The header file cyg/hal/proc_intr.h provides VSR and ISR vector numbers for all interrupt sources. The VSR vector number, for example CYGNUM_HAL_VECTOR_TMR0, should be used for calls like cyg_interrupt_get_vsr. It corresponds directly to the M68K exception number. The ISR vector number, for example CYGNUM_HAL_ISR_TMR0, should be used for calls like cyg_interrupt_create. This header file is automatically included by the architectural header cyg/hal/hal_intr.h, and other packages and application code will normally just include the latter.

The eCos HAL macros HAL_INTERRUPT_MASK, HAL_INTERRUPT_UNMASK, HAL_INTERRUPT_SET_LEVEL, HAL_INTERRUPT_ACKNOWLEDGE, and HAL_INTERRUPT_CONFIGURE are implemented by the processor HAL. The mask and unmask operations are straightforward, simply manipulating the on-chip interrupt controller. The acknowledge and configure macros are only relevant for external interrupts: internal interrupts generated by on-chip devices do not need to be acknowledged. The set-level operation, used implicitly by higher level code such as cyg_interrupt_create, is mapped on to M68K IPL levels so interrupts can be given a priority between 1 and 7. Priority 7 corresponds to non-maskable interrupts and must be used with care: such interrupts cannot be managed safely by the usual eCos ISR and DSR mechanisms; instead application code will have to install a custom VSR and manage the entire interrupt.

Clock Support

The processor HAL provides support for the eCos system clock. This always uses hardware timer 3, which should not be used directly by application code. If gprof-based profiling is in use then that will use hardware timer 2. Timers 0 and 1 are never used by eCos so application code is free to manipulate these as required.

Some of the configuration options related to the system clock, for example CYGNUM_HAL_RTC_PERIOD, are actually contained in the platform HAL rather than the processor HAL. These options need to take into account the processor clock speed, a characteristic of the platform rather than the processor.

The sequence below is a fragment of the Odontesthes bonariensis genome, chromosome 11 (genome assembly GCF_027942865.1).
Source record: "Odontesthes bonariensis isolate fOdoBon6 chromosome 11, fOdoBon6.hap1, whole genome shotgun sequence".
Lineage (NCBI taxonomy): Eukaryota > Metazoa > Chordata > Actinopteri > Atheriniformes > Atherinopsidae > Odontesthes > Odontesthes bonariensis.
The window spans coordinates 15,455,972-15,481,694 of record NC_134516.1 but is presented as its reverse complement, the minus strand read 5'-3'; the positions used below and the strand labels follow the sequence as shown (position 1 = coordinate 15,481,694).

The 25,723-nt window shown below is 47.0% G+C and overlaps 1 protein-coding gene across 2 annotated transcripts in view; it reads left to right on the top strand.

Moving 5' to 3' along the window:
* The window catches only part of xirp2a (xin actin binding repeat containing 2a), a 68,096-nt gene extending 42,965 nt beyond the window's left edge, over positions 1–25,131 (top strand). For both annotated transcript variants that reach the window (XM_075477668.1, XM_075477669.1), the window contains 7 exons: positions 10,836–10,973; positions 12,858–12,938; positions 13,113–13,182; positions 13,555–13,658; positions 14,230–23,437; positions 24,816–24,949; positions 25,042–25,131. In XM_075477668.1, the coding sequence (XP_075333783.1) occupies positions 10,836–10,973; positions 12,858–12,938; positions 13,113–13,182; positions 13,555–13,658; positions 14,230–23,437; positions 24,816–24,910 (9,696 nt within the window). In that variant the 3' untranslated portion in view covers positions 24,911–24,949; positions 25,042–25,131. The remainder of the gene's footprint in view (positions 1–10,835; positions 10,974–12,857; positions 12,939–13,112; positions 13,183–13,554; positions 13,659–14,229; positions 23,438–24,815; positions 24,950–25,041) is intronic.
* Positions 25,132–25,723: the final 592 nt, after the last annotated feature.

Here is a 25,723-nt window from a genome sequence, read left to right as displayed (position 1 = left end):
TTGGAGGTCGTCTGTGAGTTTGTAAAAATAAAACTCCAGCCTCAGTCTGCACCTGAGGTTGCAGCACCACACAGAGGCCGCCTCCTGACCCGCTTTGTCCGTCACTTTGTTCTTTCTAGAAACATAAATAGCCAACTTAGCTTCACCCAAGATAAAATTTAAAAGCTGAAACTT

Cache Handling

The MCF5272 has a small instruction cache of 1024 bytes. This is fully supported by the processor HAL. There is no data cache.

Idle Thread Support

The configuration option CYGIMP_HAL_M68K_MCF5272_IDLE controls what happens when the kernel idle thread runs. The default behaviour is to put the processor to sleep until the next interrupt.

Profiling Support

The MCF5272 processor HAL provides a profiling timer for use with the gprof profiling package. This uses hardware timer 2, so application code should not manipulate this timer if profiling is enabled. The M68K architectural HAL implements the mcount function so profiling is fully supported on all MCF5272-based platforms.

Other Issues

The MCF5272 processor HAL does not affect the implementation of data types, stack size definitions, linker scripts, SMP support, system startup, or debug support. The architectural HAL's bit index instructions are used rather than the MCFxxxx variant HAL's versions since the MCF5272 does not implement the ff1 and bitrev instructions.

Other Functionality

The MCF5272 processor HAL only implements functionality defined in the eCos HAL specification and does not export any additional functions.

2017-02-09
Documentation license for this page: Open Publication License